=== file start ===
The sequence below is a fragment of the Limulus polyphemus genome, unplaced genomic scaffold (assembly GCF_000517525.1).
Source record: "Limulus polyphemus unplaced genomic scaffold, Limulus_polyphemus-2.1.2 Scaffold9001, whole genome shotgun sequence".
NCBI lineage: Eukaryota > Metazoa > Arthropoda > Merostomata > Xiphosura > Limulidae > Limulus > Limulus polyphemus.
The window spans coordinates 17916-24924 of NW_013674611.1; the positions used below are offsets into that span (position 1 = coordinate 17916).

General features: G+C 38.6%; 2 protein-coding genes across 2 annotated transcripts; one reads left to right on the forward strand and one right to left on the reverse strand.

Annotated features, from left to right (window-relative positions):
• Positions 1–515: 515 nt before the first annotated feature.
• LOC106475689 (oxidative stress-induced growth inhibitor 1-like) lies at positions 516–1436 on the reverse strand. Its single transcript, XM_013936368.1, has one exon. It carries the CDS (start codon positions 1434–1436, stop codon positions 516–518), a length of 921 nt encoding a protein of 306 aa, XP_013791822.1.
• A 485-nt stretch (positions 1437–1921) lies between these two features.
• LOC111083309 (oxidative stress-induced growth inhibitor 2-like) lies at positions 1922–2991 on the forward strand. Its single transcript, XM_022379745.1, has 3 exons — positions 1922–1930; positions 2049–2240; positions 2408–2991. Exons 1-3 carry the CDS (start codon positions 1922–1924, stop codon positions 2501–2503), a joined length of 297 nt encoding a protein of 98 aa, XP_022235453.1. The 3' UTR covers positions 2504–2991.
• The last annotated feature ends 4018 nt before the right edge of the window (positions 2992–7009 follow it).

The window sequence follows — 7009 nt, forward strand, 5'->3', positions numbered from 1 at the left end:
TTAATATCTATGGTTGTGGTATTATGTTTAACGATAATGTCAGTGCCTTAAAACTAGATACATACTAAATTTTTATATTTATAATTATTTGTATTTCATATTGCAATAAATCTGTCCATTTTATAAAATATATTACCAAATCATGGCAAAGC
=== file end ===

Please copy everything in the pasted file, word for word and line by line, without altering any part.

The sequence below is a fragment of the Limulus polyphemus genome, unplaced genomic scaffold (assembly GCF_000517525.1).
Source record: "Limulus polyphemus unplaced genomic scaffold, Limulus_polyphemus-2.1.2 Scaffold9001, whole genome shotgun sequence".
NCBI lineage: Eukaryota > Metazoa > Arthropoda > Merostomata > Xiphosura > Limulidae > Limulus > Limulus polyphemus.
The window spans coordinates 17916-24924 of NW_013674611.1; the positions used below are offsets into that span (position 1 = coordinate 17916).

General features: G+C 38.6%; 2 protein-coding genes across 2 annotated transcripts; one reads left to right on the forward strand and one right to left on the reverse strand.

Annotated features, from left to right (window-relative positions):
• Positions 1–515: 515 nt before the first annotated feature.
• LOC106475689 (oxidative stress-induced growth inhibitor 1-like) lies at positions 516–1436 on the reverse strand. Its single transcript, XM_013936368.1, has one exon. It carries the CDS (start codon positions 1434–1436, stop codon positions 516–518), a length of 921 nt encoding a protein of 306 aa, XP_013791822.1.
• A 485-nt stretch (positions 1437–1921) lies between these two features.
• LOC111083309 (oxidative stress-induced growth inhibitor 2-like) lies at positions 1922–2991 on the forward strand. Its single transcript, XM_022379745.1, has 3 exons — positions 1922–1930; positions 2049–2240; positions 2408–2991. Exons 1-3 carry the CDS (start codon positions 1922–1924, stop codon positions 2501–2503), a joined length of 297 nt encoding a protein of 98 aa, XP_022235453.1. The 3' UTR covers positions 2504–2991.
• The last annotated feature ends 4018 nt before the right edge of the window (positions 2992–7009 follow it).

The window sequence follows — 7009 nt, forward strand, 5'->3', positions numbered from 1 at the left end:
TTAATATCTATGGTTGTGGTATTATGTTTAACGATAATGTCAGTGCCTTAAAACTAGATACATACTAAATTTTTATATTTATAATTATTTGTATTTCATATTGCAATAAATCTGTCCATTTTATAAAATATATTACCAAATCATGGCAAAGC